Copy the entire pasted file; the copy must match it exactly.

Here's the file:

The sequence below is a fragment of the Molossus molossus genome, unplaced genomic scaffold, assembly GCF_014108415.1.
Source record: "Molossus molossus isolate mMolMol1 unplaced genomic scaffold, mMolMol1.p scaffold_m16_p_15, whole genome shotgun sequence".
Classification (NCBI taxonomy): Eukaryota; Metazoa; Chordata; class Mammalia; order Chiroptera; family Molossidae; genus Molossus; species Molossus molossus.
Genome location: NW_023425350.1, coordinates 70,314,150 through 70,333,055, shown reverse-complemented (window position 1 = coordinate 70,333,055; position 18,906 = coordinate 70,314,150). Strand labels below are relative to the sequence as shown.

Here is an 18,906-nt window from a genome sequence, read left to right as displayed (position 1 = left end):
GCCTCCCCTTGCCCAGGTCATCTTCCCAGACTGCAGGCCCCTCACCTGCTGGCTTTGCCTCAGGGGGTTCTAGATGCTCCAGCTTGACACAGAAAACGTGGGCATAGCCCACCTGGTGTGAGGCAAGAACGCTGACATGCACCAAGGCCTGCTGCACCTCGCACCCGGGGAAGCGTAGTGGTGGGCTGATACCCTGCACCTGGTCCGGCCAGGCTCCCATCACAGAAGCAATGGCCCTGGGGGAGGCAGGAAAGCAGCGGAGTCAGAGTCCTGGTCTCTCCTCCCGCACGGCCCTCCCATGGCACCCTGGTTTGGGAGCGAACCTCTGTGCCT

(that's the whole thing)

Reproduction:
The sequence below is a fragment of the Molossus molossus genome, unplaced genomic scaffold, assembly GCF_014108415.1.
Source record: "Molossus molossus isolate mMolMol1 unplaced genomic scaffold, mMolMol1.p scaffold_m16_p_15, whole genome shotgun sequence".
Classification (NCBI taxonomy): Eukaryota; Metazoa; Chordata; class Mammalia; order Chiroptera; family Molossidae; genus Molossus; species Molossus molossus.
Genome location: NW_023425350.1, coordinates 70,314,150 through 70,333,055, shown reverse-complemented (window position 1 = coordinate 70,333,055; position 18,906 = coordinate 70,314,150). Strand labels below are relative to the sequence as shown.

Here is an 18,906-nt window from a genome sequence, read left to right as displayed (position 1 = left end):
GCCTCCCCTTGCCCAGGTCATCTTCCCAGACTGCAGGCCCCTCACCTGCTGGCTTTGCCTCAGGGGGTTCTAGATGCTCCAGCTTGACACAGAAAACGTGGGCATAGCCCACCTGGTGTGAGGCAAGAACGCTGACATGCACCAAGGCCTGCTGCACCTCGCACCCGGGGAAGCGTAGTGGTGGGCTGATACCCTGCACCTGGTCCGGCCAGGCTCCCATCACAGAAGCAATGGCCCTGGGGGAGGCAGGAAAGCAGCGGAGTCAGAGTCCTGGTCTCTCCTCCCGCACGGCCCTCCCATGGCACCCTGGTTTGGGAGCGAACCTCTGTGCCT